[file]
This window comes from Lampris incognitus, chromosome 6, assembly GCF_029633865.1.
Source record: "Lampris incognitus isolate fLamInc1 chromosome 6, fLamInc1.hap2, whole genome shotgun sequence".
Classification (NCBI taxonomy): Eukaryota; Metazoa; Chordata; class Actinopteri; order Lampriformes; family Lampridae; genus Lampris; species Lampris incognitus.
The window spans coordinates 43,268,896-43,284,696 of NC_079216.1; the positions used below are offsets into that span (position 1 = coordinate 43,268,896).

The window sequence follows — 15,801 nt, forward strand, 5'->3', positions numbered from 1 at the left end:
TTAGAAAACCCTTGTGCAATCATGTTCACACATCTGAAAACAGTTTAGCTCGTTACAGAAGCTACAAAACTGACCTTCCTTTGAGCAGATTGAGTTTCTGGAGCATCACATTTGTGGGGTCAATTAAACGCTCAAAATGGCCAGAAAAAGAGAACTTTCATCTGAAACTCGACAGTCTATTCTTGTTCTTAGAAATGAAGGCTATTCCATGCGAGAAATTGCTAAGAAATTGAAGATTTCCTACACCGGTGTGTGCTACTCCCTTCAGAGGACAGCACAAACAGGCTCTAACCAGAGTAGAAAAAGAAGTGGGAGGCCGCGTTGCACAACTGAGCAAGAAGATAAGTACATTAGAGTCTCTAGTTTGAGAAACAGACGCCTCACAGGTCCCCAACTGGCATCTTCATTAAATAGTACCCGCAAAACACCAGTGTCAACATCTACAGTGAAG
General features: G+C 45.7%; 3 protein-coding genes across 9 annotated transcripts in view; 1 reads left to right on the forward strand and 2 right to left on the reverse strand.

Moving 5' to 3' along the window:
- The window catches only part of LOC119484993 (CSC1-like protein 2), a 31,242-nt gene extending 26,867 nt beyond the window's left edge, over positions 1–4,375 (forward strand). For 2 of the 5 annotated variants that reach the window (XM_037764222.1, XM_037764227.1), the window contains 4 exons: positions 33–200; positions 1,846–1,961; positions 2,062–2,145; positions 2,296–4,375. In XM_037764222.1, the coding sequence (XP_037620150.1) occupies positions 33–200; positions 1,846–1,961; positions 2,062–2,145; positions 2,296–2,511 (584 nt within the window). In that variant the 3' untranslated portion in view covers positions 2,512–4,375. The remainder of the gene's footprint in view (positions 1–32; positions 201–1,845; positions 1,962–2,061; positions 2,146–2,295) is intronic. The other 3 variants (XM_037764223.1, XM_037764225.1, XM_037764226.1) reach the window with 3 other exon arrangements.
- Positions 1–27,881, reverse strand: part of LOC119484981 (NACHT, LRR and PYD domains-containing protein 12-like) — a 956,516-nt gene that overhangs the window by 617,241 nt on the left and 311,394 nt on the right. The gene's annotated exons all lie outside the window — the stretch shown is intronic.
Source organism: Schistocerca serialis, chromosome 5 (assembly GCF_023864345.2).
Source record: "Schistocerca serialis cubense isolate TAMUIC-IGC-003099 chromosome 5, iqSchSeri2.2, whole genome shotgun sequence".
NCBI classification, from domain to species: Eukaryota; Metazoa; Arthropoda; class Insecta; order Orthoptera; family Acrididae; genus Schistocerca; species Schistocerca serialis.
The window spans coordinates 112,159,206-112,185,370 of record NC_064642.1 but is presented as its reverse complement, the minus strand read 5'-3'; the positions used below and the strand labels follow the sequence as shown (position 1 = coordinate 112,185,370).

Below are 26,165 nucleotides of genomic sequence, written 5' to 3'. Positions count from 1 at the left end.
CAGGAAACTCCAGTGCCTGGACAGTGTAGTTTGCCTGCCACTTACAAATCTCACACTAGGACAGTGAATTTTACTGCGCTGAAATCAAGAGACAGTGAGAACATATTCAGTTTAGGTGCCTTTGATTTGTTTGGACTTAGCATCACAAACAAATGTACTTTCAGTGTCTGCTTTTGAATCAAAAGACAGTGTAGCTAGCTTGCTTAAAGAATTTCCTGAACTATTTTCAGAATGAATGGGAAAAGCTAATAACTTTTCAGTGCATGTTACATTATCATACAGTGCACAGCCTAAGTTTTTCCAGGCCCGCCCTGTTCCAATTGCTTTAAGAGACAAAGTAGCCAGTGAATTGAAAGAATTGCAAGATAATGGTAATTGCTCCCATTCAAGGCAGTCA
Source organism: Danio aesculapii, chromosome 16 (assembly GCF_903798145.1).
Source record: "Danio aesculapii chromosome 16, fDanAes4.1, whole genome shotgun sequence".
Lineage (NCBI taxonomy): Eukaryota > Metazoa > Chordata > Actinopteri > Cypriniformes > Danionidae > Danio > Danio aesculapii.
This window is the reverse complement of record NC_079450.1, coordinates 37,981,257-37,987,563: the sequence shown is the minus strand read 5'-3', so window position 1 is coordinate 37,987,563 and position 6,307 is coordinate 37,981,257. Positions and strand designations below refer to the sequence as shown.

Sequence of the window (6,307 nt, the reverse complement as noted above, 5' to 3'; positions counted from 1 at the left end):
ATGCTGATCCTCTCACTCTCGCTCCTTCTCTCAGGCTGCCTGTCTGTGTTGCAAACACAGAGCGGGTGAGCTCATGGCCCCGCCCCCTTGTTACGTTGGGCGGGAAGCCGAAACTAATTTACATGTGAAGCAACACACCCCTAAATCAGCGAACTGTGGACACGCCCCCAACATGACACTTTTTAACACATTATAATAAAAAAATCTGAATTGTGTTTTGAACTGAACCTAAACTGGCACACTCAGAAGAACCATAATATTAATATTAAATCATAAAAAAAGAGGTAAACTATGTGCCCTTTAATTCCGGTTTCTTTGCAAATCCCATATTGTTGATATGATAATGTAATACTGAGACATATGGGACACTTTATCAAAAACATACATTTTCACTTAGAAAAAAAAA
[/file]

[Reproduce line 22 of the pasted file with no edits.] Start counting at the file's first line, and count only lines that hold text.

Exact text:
ATGCTGATCCTCTCACTCTCGCTCCTTCTCTCAGGCTGCCTGTCTGTGTTGCAAACACAGAGCGGGTGAGCTCATGGCCCCGCCCCCTTGTTACGTTGGGCGGGAAGCCGAAACTAATTTACATGTGAAGCAACACACCCCTAAATCAGCGAACTGTGGACACGCCCCCAACATGACACTTTTTAACACATTATAATAAAAAAATCTGAATTGTGTTTTGAACTGAACCTAAACTGGCACACTCAGAAGAACCATAATATTAATATTAAATCATAAAAAAAGAGGTAAACTATGTGCCCTTTAATTCCGGTTTCTTTGCAAATCCCATATTGTTGATATGATAATGTAATACTGAGACATATGGGACACTTTATCAAAAACATACATTTTCACTTAGAAAAAAAAA